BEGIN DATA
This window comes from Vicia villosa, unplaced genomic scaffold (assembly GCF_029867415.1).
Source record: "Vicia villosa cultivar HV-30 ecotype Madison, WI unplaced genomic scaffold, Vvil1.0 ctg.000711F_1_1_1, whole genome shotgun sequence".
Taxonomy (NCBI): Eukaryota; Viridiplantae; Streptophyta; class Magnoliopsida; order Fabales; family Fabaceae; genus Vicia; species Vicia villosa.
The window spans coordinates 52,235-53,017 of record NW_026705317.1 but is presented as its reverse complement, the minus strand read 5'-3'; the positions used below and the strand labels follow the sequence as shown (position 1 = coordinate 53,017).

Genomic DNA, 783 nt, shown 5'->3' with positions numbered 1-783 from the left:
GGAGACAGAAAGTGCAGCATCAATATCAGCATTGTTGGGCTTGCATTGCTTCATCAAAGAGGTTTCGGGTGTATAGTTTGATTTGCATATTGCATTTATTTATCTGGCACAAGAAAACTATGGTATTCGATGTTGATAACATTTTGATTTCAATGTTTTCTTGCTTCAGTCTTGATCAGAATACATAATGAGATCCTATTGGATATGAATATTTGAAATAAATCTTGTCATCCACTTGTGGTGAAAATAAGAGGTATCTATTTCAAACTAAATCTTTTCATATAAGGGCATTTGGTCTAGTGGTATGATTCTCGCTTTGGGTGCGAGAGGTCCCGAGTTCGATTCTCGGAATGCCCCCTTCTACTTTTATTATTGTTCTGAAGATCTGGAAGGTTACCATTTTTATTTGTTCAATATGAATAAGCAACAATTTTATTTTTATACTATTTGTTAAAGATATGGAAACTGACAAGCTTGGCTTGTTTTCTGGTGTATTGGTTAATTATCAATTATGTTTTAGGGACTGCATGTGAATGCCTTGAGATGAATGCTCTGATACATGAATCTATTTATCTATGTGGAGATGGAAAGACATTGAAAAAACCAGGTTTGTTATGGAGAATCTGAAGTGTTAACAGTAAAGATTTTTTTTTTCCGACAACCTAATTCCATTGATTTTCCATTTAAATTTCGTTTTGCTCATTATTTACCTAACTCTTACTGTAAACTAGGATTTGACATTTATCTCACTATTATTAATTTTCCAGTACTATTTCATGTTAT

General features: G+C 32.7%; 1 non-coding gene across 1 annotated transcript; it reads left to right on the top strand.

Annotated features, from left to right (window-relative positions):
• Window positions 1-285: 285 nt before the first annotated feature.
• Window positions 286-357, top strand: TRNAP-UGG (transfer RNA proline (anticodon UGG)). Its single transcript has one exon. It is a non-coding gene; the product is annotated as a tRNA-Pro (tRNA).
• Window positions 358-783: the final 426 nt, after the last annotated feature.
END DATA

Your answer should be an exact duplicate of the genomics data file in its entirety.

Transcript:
This window comes from Vicia villosa, unplaced genomic scaffold (assembly GCF_029867415.1).
Source record: "Vicia villosa cultivar HV-30 ecotype Madison, WI unplaced genomic scaffold, Vvil1.0 ctg.000711F_1_1_1, whole genome shotgun sequence".
Taxonomy (NCBI): Eukaryota; Viridiplantae; Streptophyta; class Magnoliopsida; order Fabales; family Fabaceae; genus Vicia; species Vicia villosa.
The window spans coordinates 52,235-53,017 of record NW_026705317.1 but is presented as its reverse complement, the minus strand read 5'-3'; the positions used below and the strand labels follow the sequence as shown (position 1 = coordinate 53,017).

Genomic DNA, 783 nt, shown 5'->3' with positions numbered 1-783 from the left:
GGAGACAGAAAGTGCAGCATCAATATCAGCATTGTTGGGCTTGCATTGCTTCATCAAAGAGGTTTCGGGTGTATAGTTTGATTTGCATATTGCATTTATTTATCTGGCACAAGAAAACTATGGTATTCGATGTTGATAACATTTTGATTTCAATGTTTTCTTGCTTCAGTCTTGATCAGAATACATAATGAGATCCTATTGGATATGAATATTTGAAATAAATCTTGTCATCCACTTGTGGTGAAAATAAGAGGTATCTATTTCAAACTAAATCTTTTCATATAAGGGCATTTGGTCTAGTGGTATGATTCTCGCTTTGGGTGCGAGAGGTCCCGAGTTCGATTCTCGGAATGCCCCCTTCTACTTTTATTATTGTTCTGAAGATCTGGAAGGTTACCATTTTTATTTGTTCAATATGAATAAGCAACAATTTTATTTTTATACTATTTGTTAAAGATATGGAAACTGACAAGCTTGGCTTGTTTTCTGGTGTATTGGTTAATTATCAATTATGTTTTAGGGACTGCATGTGAATGCCTTGAGATGAATGCTCTGATACATGAATCTATTTATCTATGTGGAGATGGAAAGACATTGAAAAAACCAGGTTTGTTATGGAGAATCTGAAGTGTTAACAGTAAAGATTTTTTTTTTCCGACAACCTAATTCCATTGATTTTCCATTTAAATTTCGTTTTGCTCATTATTTACCTAACTCTTACTGTAAACTAGGATTTGACATTTATCTCACTATTATTAATTTTCCAGTACTATTTCATGTTAT

General features: G+C 32.7%; 1 non-coding gene across 1 annotated transcript; it reads left to right on the top strand.

Annotated features, from left to right (window-relative positions):
• Window positions 1-285: 285 nt before the first annotated feature.
• Window positions 286-357, top strand: TRNAP-UGG (transfer RNA proline (anticodon UGG)). Its single transcript has one exon. It is a non-coding gene; the product is annotated as a tRNA-Pro (tRNA).
• Window positions 358-783: the final 426 nt, after the last annotated feature.